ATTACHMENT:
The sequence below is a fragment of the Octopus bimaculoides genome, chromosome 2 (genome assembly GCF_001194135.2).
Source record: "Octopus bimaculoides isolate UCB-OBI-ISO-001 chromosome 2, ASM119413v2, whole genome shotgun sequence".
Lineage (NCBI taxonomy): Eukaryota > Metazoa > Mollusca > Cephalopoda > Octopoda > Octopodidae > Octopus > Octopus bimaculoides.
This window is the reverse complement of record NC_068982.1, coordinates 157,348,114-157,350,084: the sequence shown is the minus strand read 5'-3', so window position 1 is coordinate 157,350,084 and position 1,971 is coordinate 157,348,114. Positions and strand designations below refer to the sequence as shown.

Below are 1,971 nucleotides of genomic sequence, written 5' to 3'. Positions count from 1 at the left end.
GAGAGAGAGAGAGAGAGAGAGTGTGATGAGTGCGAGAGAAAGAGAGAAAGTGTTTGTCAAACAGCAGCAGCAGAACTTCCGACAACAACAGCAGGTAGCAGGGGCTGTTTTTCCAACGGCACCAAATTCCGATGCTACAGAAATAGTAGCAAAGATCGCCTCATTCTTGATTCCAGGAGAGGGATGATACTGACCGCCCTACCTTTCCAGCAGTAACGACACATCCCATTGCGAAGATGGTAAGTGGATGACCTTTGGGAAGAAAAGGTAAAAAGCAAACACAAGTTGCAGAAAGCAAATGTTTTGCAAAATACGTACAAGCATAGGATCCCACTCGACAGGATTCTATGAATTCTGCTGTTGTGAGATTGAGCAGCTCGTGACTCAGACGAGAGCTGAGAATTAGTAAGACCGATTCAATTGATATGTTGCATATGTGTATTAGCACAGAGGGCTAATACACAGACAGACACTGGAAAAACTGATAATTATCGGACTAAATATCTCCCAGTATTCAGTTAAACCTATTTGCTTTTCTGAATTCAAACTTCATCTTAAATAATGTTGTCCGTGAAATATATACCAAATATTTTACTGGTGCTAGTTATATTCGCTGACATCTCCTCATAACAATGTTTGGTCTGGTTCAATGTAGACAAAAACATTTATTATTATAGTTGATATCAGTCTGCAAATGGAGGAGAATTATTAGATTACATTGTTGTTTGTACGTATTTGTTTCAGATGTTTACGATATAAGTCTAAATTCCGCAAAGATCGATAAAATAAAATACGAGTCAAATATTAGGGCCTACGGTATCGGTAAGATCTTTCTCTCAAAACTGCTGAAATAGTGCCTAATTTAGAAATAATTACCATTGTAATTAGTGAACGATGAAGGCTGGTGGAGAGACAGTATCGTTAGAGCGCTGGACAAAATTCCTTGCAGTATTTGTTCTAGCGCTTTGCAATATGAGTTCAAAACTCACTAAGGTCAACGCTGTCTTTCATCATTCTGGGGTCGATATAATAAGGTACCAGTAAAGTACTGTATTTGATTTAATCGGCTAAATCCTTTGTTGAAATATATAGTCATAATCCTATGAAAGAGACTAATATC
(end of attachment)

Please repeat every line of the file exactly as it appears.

The sequence below is a fragment of the Octopus bimaculoides genome, chromosome 2 (genome assembly GCF_001194135.2).
Source record: "Octopus bimaculoides isolate UCB-OBI-ISO-001 chromosome 2, ASM119413v2, whole genome shotgun sequence".
Lineage (NCBI taxonomy): Eukaryota > Metazoa > Mollusca > Cephalopoda > Octopoda > Octopodidae > Octopus > Octopus bimaculoides.
This window is the reverse complement of record NC_068982.1, coordinates 157,348,114-157,350,084: the sequence shown is the minus strand read 5'-3', so window position 1 is coordinate 157,350,084 and position 1,971 is coordinate 157,348,114. Positions and strand designations below refer to the sequence as shown.

Below are 1,971 nucleotides of genomic sequence, written 5' to 3'. Positions count from 1 at the left end.
GAGAGAGAGAGAGAGAGAGAGTGTGATGAGTGCGAGAGAAAGAGAGAAAGTGTTTGTCAAACAGCAGCAGCAGAACTTCCGACAACAACAGCAGGTAGCAGGGGCTGTTTTTCCAACGGCACCAAATTCCGATGCTACAGAAATAGTAGCAAAGATCGCCTCATTCTTGATTCCAGGAGAGGGATGATACTGACCGCCCTACCTTTCCAGCAGTAACGACACATCCCATTGCGAAGATGGTAAGTGGATGACCTTTGGGAAGAAAAGGTAAAAAGCAAACACAAGTTGCAGAAAGCAAATGTTTTGCAAAATACGTACAAGCATAGGATCCCACTCGACAGGATTCTATGAATTCTGCTGTTGTGAGATTGAGCAGCTCGTGACTCAGACGAGAGCTGAGAATTAGTAAGACCGATTCAATTGATATGTTGCATATGTGTATTAGCACAGAGGGCTAATACACAGACAGACACTGGAAAAACTGATAATTATCGGACTAAATATCTCCCAGTATTCAGTTAAACCTATTTGCTTTTCTGAATTCAAACTTCATCTTAAATAATGTTGTCCGTGAAATATATACCAAATATTTTACTGGTGCTAGTTATATTCGCTGACATCTCCTCATAACAATGTTTGGTCTGGTTCAATGTAGACAAAAACATTTATTATTATAGTTGATATCAGTCTGCAAATGGAGGAGAATTATTAGATTACATTGTTGTTTGTACGTATTTGTTTCAGATGTTTACGATATAAGTCTAAATTCCGCAAAGATCGATAAAATAAAATACGAGTCAAATATTAGGGCCTACGGTATCGGTAAGATCTTTCTCTCAAAACTGCTGAAATAGTGCCTAATTTAGAAATAATTACCATTGTAATTAGTGAACGATGAAGGCTGGTGGAGAGACAGTATCGTTAGAGCGCTGGACAAAATTCCTTGCAGTATTTGTTCTAGCGCTTTGCAATATGAGTTCAAAACTCACTAAGGTCAACGCTGTCTTTCATCATTCTGGGGTCGATATAATAAGGTACCAGTAAAGTACTGTATTTGATTTAATCGGCTAAATCCTTTGTTGAAATATATAGTCATAATCCTATGAAAGAGACTAATATC